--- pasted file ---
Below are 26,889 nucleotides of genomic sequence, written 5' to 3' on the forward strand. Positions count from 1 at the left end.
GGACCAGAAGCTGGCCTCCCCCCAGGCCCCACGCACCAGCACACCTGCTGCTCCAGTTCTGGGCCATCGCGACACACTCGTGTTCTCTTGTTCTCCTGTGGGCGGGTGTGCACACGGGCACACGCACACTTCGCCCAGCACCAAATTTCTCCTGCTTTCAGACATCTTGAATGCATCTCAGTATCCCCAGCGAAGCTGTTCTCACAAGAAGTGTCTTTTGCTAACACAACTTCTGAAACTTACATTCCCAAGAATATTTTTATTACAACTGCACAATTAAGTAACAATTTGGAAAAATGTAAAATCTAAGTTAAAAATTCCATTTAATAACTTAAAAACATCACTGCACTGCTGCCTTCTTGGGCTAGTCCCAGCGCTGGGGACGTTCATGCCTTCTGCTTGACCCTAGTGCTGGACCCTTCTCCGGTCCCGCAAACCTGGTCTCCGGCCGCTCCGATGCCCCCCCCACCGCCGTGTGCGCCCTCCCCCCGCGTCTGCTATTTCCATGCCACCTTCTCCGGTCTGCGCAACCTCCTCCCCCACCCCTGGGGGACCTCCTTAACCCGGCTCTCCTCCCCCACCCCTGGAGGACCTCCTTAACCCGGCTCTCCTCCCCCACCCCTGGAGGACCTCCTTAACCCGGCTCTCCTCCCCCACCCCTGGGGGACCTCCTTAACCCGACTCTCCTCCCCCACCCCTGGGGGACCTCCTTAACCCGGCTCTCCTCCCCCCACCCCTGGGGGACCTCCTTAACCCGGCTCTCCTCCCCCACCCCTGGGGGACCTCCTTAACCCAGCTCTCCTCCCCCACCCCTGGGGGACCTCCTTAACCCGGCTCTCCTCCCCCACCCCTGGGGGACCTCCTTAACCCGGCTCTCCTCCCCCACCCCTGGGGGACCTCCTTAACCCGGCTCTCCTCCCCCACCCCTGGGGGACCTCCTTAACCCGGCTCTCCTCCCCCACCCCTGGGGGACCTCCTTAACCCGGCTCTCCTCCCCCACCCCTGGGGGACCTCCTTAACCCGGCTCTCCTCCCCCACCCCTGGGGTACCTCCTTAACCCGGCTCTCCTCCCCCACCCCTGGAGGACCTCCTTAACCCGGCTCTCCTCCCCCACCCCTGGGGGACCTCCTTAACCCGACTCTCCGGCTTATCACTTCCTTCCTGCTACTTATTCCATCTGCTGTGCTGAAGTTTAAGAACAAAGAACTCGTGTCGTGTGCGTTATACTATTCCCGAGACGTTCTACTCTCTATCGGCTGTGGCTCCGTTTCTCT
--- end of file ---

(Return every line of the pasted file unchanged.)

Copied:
Below are 26,889 nucleotides of genomic sequence, written 5' to 3' on the forward strand. Positions count from 1 at the left end.
GGACCAGAAGCTGGCCTCCCCCCAGGCCCCACGCACCAGCACACCTGCTGCTCCAGTTCTGGGCCATCGCGACACACTCGTGTTCTCTTGTTCTCCTGTGGGCGGGTGTGCACACGGGCACACGCACACTTCGCCCAGCACCAAATTTCTCCTGCTTTCAGACATCTTGAATGCATCTCAGTATCCCCAGCGAAGCTGTTCTCACAAGAAGTGTCTTTTGCTAACACAACTTCTGAAACTTACATTCCCAAGAATATTTTTATTACAACTGCACAATTAAGTAACAATTTGGAAAAATGTAAAATCTAAGTTAAAAATTCCATTTAATAACTTAAAAACATCACTGCACTGCTGCCTTCTTGGGCTAGTCCCAGCGCTGGGGACGTTCATGCCTTCTGCTTGACCCTAGTGCTGGACCCTTCTCCGGTCCCGCAAACCTGGTCTCCGGCCGCTCCGATGCCCCCCCCACCGCCGTGTGCGCCCTCCCCCCGCGTCTGCTATTTCCATGCCACCTTCTCCGGTCTGCGCAACCTCCTCCCCCACCCCTGGGGGACCTCCTTAACCCGGCTCTCCTCCCCCACCCCTGGAGGACCTCCTTAACCCGGCTCTCCTCCCCCACCCCTGGAGGACCTCCTTAACCCGGCTCTCCTCCCCCACCCCTGGGGGACCTCCTTAACCCGACTCTCCTCCCCCACCCCTGGGGGACCTCCTTAACCCGGCTCTCCTCCCCCCACCCCTGGGGGACCTCCTTAACCCGGCTCTCCTCCCCCACCCCTGGGGGACCTCCTTAACCCAGCTCTCCTCCCCCACCCCTGGGGGACCTCCTTAACCCGGCTCTCCTCCCCCACCCCTGGGGGACCTCCTTAACCCGGCTCTCCTCCCCCACCCCTGGGGGACCTCCTTAACCCGGCTCTCCTCCCCCACCCCTGGGGGACCTCCTTAACCCGGCTCTCCTCCCCCACCCCTGGGGGACCTCCTTAACCCGGCTCTCCTCCCCCACCCCTGGGGGACCTCCTTAACCCGGCTCTCCTCCCCCACCCCTGGGGTACCTCCTTAACCCGGCTCTCCTCCCCCACCCCTGGAGGACCTCCTTAACCCGGCTCTCCTCCCCCACCCCTGGGGGACCTCCTTAACCCGACTCTCCGGCTTATCACTTCCTTCCTGCTACTTATTCCATCTGCTGTGCTGAAGTTTAAGAACAAAGAACTCGTGTCGTGTGCGTTATACTATTCCCGAGACGTTCTACTCTCTATCGGCTGTGGCTCCGTTTCTCT